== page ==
You can set Firefox's Tracking Protection to "always" so it's on all the time, inside and outside of private browsing mode.
The robust version of the browser ends up being the home of long therm, trustworthy pages.
There's no accessible "new tab" option without long pressing a hyperlink. If I want to open a new tab (so I don't lose my current page) and web search for something, I do it by long pressing any hyperlink on the current page.
Also, tabs are reloaded every time they're brought to focus, so I can't queue up three or four tabs to read later in a moment where I don't have data service (subway train, remote area, etc).
Oh, and oddly, they also have a "send usage data" option in Settings. Seems pretty contrary to the general purpose of the browser, but what do I know.
I agree on your last point though. Mozilla's heavy dependence on user data (and aggressive decisions like opt-out telemetry) goes against their speech. I choose to share with Mozilla if I trust them. But they understand "collected with permission" to be "poweruser data" and they want to suck information from the "other users". And that drug is a dangerous one when you point fingers all the time at others addicted to the same thing. In Focus it is plain wrong. "Here, we help you block tracking by everyone, since it is evil, except from us, cause sugar".
This is done for all devices on my network under my control. Needless to say, with the Pi-hole and other settings, speed and bandwidth are great. Highly recommended.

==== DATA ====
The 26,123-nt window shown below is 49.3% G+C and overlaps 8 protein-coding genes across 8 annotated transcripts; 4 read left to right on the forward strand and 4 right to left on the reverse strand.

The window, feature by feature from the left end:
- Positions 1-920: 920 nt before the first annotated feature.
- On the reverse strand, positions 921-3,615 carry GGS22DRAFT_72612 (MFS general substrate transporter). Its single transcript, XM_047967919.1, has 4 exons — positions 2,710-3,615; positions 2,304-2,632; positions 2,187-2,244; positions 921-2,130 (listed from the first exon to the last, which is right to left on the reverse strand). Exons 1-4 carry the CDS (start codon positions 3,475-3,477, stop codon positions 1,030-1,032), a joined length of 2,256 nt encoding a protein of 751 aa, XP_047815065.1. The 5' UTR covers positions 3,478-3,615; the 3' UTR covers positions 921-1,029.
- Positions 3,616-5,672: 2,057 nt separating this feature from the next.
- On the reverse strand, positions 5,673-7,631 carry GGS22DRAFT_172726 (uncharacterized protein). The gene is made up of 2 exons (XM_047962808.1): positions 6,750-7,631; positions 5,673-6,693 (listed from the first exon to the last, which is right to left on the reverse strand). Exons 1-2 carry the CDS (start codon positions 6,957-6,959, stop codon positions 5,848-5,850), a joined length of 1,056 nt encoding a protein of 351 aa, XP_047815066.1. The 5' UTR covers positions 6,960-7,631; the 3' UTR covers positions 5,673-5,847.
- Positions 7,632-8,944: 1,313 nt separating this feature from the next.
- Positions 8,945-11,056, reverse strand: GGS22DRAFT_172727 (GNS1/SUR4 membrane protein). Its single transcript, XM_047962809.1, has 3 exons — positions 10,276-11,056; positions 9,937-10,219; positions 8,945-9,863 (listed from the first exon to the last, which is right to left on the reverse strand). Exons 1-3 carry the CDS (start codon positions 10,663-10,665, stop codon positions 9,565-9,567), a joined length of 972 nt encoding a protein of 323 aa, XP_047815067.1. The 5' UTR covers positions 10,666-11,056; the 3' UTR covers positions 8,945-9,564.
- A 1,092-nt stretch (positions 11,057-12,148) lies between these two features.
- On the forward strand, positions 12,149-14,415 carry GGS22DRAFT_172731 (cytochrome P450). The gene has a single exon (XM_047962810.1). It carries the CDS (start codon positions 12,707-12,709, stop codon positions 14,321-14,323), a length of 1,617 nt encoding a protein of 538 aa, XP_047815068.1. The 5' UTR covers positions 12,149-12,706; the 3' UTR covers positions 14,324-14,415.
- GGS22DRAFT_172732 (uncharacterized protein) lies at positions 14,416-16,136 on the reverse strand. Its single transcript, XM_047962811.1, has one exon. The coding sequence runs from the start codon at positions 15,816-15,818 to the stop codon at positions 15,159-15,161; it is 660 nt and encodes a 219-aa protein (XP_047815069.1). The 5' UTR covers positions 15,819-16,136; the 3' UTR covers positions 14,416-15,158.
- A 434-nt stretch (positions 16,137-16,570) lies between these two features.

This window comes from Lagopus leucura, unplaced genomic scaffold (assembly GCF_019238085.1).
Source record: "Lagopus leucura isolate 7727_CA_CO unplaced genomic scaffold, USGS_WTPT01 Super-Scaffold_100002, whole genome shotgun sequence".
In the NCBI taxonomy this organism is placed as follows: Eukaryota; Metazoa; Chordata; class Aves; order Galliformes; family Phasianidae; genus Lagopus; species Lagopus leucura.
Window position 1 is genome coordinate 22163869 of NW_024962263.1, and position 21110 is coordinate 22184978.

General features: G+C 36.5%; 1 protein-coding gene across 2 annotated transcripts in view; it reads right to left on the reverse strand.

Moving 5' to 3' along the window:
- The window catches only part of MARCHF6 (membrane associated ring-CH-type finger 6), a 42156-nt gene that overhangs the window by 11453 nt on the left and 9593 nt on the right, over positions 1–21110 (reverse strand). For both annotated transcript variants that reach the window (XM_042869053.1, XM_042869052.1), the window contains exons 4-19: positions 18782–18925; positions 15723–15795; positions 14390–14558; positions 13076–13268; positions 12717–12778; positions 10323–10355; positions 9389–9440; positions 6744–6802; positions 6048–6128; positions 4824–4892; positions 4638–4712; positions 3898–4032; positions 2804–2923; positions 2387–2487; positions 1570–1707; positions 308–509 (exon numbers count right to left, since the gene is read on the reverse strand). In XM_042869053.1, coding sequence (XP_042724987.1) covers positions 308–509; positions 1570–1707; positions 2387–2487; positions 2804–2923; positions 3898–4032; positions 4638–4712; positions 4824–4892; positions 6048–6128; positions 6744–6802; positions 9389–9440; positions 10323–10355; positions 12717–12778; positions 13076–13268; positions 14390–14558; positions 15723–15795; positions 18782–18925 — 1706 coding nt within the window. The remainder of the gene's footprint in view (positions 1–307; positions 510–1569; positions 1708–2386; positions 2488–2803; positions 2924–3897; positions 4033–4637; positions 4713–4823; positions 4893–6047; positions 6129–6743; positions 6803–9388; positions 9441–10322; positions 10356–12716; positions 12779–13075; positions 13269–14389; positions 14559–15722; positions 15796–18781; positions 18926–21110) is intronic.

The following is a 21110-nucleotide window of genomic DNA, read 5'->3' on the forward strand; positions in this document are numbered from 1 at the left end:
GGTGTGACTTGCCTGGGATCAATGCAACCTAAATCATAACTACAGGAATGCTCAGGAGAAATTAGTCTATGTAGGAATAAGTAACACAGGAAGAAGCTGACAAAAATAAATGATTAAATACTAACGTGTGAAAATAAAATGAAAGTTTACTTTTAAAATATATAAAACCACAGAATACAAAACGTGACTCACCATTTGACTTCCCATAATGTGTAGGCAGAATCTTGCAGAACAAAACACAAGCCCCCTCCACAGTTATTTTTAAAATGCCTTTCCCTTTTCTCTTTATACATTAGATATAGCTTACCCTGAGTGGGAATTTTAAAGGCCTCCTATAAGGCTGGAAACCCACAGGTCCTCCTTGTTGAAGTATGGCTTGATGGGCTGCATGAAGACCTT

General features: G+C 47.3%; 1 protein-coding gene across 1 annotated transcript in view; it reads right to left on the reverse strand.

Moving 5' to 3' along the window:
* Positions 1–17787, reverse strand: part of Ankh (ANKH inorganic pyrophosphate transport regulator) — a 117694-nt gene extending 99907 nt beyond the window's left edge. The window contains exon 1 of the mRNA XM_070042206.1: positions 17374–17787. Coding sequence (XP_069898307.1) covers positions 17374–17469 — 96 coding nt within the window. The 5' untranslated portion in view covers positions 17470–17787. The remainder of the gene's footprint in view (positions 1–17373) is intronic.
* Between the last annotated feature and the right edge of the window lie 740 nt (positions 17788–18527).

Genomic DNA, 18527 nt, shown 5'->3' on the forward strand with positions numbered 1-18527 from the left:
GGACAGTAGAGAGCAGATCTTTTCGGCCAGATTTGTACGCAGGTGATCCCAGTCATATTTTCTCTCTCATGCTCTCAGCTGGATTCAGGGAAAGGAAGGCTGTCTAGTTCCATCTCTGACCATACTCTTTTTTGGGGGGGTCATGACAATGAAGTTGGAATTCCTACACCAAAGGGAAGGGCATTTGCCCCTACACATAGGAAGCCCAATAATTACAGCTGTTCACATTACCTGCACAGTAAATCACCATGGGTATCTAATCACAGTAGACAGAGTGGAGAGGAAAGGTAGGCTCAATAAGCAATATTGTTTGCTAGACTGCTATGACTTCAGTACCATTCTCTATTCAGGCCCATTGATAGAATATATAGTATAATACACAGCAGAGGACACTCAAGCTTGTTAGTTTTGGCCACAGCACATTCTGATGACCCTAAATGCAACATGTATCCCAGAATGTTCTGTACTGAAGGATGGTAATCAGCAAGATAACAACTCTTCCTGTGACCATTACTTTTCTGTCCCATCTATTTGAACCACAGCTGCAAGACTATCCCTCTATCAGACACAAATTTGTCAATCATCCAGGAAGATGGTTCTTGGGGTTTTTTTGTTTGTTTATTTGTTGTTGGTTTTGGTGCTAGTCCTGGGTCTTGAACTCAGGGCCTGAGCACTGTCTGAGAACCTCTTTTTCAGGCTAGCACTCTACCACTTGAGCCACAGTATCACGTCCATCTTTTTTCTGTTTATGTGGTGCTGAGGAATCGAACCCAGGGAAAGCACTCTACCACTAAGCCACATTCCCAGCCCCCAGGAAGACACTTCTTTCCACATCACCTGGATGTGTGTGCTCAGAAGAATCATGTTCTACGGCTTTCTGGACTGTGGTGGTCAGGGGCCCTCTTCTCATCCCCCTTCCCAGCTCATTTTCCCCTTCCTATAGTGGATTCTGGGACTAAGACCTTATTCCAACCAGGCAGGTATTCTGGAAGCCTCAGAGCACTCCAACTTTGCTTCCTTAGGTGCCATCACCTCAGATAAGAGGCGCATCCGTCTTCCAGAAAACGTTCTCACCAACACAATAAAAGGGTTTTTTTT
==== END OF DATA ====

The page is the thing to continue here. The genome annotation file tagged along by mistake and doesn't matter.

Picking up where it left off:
It seems to me that the last two are what's unique.. I think they would have greater success by refocusing on those and just developing plugins for Chrome, Firefox, and Edge. Getting everyone to install a browser seems like an uphill battle.
It has privacy in mind to its core.
As an example, in a recent interview Brendan Eich mentioned that they are working on making private browsing tabs go through tor in order to make them truly private.
I would argue that integrating the blocking of tracking, cryptocurrency mining and fingerprinting scripts in the core of a browser is an innovation.
And using zero knowledge proofs and machine learning to learn a user’s browsing habits without leaking personal information (or fingerprinting your browser) is an innovation. So is the integration of a micropayments system and wallet.
Also, unlike using traditional ad blocking extensions, you don’t get those annoying popups from websites wining about how they need the ads to generate revenue and asking the user to possibly whitelist their site… while they’re using scripts that track your movement all over the web.
Brave is starting where Firefox should have evolved to regarding user privacy and a way to support publishers and content creators without ads as we know them.
Not available yet, but you’ll be able to opt-in to ads that will relevant to you based on Brave’s use of zero knowledge proofs and machine learning to learn what matters to you. You’ll also be paid 70% of the ad revenue to watch them.
You’ll also have the option to pay content creators (including YouTubers) with Basic Attention Tokens (BAT), a utility token based on Ethereum’s ERC-20 standard: https://coinmarketcap.com/currencies/basic-attention-token/